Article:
Monthly Archives: August 2015

YOSEMITE SUMMER: Knowing One’s Limits

This and several upcoming blog posts are about my recent month long visit to California and experiences in Yosemite National Park, where I served as a park volunteer.

Friday, June 26

I worked at the Visitors Center today. Before leaving the campground, I met a Pacific Crest Trail (PCT) hiker taking a break from the PCT. He was concerned about a group member who had not caught up with his group. He said the man had had a hard time with the Half Dome hike (as would most mortals). He planned to contact a ranger for help.

That sparked a conversation about understanding one’s limits. It ended up being the theme of the day. I told him I limit my hikes to day hikes. He said, “Yeah, I could tell by your Holiday Inn tent.”


My “Holiday Inn” tent

I had never heard that one before. I’m camping in an REI Kingdom 4 tent that has over six feet of headroom. No claustrophobia for me.

The Visitors Center day consisted mainly of visitors who had only a few hours to see “all the sights.” That won’t work for a 1200 square mile park, but most seemed happy with the options of Tuolumne Meadows, Dog Lake, Tuolumne Grove, or Tenaya Lake.

On another occasion, my high school French allowed me to stumble through directions to several French guests. They were very polite and appreciated my efforts.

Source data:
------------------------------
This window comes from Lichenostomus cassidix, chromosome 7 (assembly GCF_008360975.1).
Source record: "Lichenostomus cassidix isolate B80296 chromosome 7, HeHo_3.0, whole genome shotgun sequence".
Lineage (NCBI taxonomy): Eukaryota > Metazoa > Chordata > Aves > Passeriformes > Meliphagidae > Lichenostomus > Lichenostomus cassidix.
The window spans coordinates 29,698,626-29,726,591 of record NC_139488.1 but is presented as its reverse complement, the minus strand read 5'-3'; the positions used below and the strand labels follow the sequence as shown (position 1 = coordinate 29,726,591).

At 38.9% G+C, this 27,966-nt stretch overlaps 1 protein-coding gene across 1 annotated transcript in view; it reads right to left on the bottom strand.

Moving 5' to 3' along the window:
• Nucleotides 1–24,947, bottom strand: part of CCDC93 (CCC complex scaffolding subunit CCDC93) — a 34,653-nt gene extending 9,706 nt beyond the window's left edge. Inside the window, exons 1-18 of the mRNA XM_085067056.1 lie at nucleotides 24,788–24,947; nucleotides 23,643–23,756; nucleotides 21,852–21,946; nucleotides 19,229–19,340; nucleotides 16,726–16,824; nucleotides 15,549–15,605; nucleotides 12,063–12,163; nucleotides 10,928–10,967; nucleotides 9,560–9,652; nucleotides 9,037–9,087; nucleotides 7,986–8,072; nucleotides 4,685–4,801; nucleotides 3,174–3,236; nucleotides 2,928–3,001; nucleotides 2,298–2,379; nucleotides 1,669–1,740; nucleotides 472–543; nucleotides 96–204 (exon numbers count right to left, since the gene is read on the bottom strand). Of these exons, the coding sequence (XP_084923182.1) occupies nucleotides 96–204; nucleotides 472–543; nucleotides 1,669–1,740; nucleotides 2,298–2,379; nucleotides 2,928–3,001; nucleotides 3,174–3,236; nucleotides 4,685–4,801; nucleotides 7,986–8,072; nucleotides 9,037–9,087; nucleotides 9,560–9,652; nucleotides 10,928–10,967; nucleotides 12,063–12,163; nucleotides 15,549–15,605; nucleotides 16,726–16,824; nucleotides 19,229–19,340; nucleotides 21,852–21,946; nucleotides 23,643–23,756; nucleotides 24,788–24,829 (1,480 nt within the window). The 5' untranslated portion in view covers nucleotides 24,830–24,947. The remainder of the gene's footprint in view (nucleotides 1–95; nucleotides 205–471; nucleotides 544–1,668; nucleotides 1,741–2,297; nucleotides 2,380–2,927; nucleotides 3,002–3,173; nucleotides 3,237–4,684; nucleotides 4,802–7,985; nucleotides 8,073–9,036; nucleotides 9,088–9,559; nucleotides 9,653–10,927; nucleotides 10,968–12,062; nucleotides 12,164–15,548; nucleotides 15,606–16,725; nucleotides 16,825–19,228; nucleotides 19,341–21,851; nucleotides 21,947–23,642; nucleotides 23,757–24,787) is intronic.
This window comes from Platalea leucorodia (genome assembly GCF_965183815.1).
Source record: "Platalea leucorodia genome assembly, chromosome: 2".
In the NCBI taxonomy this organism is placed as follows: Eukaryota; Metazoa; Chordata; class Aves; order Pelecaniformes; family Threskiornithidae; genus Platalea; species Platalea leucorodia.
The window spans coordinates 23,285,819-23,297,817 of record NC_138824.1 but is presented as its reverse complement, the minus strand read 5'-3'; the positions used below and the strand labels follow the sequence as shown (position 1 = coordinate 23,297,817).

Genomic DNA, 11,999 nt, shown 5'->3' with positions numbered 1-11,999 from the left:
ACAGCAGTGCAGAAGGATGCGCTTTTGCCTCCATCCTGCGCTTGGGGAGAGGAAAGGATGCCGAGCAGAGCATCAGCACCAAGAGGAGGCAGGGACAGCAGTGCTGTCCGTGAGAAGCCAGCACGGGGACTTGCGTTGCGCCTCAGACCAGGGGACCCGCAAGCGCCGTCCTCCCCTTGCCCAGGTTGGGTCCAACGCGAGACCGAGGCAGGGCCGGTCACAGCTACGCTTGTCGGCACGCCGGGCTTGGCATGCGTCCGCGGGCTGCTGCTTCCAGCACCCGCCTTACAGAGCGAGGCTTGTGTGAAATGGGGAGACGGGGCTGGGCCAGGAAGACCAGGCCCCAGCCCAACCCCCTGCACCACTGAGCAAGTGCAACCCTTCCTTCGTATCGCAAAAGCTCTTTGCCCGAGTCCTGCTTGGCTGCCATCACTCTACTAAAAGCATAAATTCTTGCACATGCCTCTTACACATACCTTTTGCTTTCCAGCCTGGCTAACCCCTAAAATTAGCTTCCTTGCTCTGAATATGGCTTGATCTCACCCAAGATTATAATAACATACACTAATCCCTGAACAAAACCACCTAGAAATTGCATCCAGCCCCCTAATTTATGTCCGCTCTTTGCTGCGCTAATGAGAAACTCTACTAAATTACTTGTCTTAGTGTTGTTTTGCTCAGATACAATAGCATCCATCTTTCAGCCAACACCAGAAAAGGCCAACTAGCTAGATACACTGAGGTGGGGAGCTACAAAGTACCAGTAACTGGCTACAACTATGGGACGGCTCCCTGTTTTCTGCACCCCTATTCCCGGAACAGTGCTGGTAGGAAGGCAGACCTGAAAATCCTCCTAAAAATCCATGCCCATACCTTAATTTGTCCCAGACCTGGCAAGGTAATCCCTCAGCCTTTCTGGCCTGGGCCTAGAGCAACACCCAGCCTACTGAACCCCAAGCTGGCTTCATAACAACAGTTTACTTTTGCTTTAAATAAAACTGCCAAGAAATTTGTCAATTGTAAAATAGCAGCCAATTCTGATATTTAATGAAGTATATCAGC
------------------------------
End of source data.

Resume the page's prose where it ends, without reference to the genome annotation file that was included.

A Junior Ranger – nine years old – proudly told me about his title. He hoped to get his parents in line – do a little hiking and demonstrate an appreciation of Yosemite – a true National Park Service acolyte.

Around 2 p.m., a very exhausted backpacker, Arturo, trudged up the hill to my booth and asked me about the bus to Yosemite Valley. His 65-pound pack was much too heavy for his adventure, which had begun at Glacier Point two days earlier. He was ready to go home and his spirits deflated further when I told him the next bus for the valley would not arrive until 7pm.He had just missed the 1:15.

He thought about taking the shuttle bus to the store one mile away but decided instead to sit and rest. After closing my station at 4pm, I gave him a ride to “Downtown Tuolumne,” a canvas and steel frame structure that houses a small general store, a post office, and a fast-food concession. Arturo bought a beverage to restore his electrolytes. I bought a cup of soft-serve ice cream to satisfy my sweet tooth.

We sat down for 45 minutes and talked about family. He was born in Colombia, but now lives in Ventura County, California. He has a son and a daughter, both now adults. I smiled when he told me his daughter’s name is Vanessa. I told him my daughter shares the same name. Ah, the coincidences of life.

Arturo reiterated that he had taken on too much, but said he has many great photographs. Whether he will backpack again, I’m not sure, but he made the great effort.